Lever harp indications

As a harpist, I am enjoying the new pedal indications-i appreciate the work and I have just finished a solo harp piece which looks fantastic!
I have asked about lever changes before and I have a specific question. I am indicating to a lever harpists where to change a lever by inputting a diamond shaped grace note on the stave.
My problem is if I put the grace note within the stave it all looks very crunched up and confusing. Is there a way of putting a treble note within the bass clef but having a treble clef sign before it? So the treble clef sign does not change the clef of the music but just relates to the grace note.

AFAIK, you cannot do this using “real” keys (that have the meaning of keys) in Dorico. But you could use the note editor to get a “fake” key at the right place

Keziah, could you possibly share an example of what you’re trying to accomplish? I’m having trouble precisely envisioning how this would work. As an aside, could you use a little ossia stave above or below the music with a treble clef and the diamond note?

Why don’t you use text as done also with regular pedal harp? If you want F#, put “F#” before the passage or note. Later you can cancel it with “F natural”.

Notesetter, unlike a pedal harp, each lever on a lever harp only affects one string. So you can’t just write “F#,” you need to specify which F# you mean. Hence the conventional notation using diamond noteheads similar to grace notes.

An ossia stave above is a really great idea. It will keep the lever changes from disrupting the layout, brilliant, thank

I’m glad that will work. As an aside, I had never heard the term “lever harp” before. I’ve seen Celtic harps aplenty, but never one with the lever mechanisms. In fairness to me, harps aren’t all over the place (although I’ve played a concert harp before and I told my wife if I ever won the lotto, a nice cello and a concert harp would be two of my first splurges.) That said, I’m glad to learn about the two different types of harp. For anyone else who is interested, I found a wonderful youtube video that clearly demonstrates how the lever harp mechanism works in relation to a standard/chromatic/pedal harp.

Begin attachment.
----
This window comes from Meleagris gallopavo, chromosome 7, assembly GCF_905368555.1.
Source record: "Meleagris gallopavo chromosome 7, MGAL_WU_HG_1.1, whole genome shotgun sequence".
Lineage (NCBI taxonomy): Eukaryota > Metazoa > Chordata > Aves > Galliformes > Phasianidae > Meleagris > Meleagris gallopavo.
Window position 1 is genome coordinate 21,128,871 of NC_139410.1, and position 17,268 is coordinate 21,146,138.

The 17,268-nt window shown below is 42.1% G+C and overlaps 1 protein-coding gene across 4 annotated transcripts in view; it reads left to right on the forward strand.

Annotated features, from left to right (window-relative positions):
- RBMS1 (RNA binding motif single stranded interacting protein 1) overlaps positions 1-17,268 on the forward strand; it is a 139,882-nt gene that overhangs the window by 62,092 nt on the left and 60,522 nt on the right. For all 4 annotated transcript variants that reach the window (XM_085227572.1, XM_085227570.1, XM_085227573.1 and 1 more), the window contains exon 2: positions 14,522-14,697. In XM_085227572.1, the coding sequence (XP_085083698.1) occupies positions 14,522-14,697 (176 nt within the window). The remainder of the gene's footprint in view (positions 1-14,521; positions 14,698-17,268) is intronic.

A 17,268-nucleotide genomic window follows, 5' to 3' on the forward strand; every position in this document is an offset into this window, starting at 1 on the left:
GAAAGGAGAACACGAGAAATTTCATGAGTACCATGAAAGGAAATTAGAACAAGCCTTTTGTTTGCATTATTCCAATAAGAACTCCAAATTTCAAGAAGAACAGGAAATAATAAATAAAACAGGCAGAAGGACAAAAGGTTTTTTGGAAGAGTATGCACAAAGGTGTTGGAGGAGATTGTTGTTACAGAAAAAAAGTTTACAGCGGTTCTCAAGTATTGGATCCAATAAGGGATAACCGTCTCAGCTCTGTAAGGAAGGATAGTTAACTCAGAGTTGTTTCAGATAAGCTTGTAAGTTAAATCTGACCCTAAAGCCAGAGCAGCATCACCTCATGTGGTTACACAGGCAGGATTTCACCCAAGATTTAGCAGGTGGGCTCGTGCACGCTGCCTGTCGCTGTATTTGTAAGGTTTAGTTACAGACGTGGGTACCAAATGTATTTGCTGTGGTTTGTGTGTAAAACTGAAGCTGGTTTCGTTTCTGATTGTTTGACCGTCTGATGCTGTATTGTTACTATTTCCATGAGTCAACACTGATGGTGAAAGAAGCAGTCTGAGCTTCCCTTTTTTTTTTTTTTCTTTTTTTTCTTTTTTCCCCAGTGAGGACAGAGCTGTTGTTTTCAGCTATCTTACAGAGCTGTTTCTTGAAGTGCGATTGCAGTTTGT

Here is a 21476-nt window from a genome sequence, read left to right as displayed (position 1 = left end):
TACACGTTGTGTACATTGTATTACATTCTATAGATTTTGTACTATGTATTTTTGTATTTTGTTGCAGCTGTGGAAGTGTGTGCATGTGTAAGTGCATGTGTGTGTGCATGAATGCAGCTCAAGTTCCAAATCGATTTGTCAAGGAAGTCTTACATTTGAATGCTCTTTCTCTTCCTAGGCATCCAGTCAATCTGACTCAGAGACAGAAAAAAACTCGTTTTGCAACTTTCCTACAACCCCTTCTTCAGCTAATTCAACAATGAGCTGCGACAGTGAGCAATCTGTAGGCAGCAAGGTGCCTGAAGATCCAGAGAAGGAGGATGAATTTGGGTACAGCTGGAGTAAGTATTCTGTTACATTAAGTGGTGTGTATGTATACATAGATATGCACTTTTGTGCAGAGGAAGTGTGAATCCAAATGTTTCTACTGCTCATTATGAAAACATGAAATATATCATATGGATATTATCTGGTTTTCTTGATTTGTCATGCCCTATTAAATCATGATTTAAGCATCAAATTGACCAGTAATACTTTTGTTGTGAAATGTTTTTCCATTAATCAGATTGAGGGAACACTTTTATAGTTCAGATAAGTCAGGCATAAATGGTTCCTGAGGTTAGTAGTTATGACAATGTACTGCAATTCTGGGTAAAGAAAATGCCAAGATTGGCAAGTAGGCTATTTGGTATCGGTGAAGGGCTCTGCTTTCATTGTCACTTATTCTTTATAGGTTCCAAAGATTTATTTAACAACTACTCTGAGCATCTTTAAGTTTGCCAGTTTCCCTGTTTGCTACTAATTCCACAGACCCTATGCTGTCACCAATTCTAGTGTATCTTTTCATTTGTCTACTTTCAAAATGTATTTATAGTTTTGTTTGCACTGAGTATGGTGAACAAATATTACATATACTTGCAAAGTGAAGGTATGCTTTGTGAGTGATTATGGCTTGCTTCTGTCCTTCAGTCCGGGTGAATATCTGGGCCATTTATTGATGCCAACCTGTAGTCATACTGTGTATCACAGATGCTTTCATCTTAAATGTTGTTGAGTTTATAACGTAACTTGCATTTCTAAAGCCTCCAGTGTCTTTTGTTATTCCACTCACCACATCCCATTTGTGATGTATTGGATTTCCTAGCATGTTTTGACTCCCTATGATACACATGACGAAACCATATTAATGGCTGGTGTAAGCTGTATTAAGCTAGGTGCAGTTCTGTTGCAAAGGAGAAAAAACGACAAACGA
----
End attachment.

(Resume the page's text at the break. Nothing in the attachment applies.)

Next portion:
Although ossias are a great solution, it’s harder to read for many harpists; that’s why they prefer de diamond notes. You can achieve this in Dorico using a different voice, and changing the noteheads to a custom diamond notehead (where all rhythmic values use the same notehead), and then hiding the stems. That way you can place the lever changes exactly where they are easier to read and functional to the layout.

Here’s an excellent explanation on lever harp changes notation, by Sylvia Woods; all of the approaches are easily achievable in Dorico. Hope it helps.

I was helping out with a junior orchestra and the young harpist had a lever harp. Most pedal harps are too large and too expensive for a diminutive beginner. If she had a global note change, she would have to move levers for all instances of that pitch class and that can take time. So, better to have single indications where appropriate.

Think of the pedal harp as being diatonic. You tend to tune for a specific key and then have minimal lever changes. The levers only allow a semitone up; down is not possible. So, you’re limited in the keys you can use without retuning each string.

Think of the concert harp as being chromatic. Tune it in C then levers allow you to change strings up or down a semitone. All keys and a large variety of modes are available.

You want a whole tone glissando? Use a concert harp or specifically tune each string on a lever harp.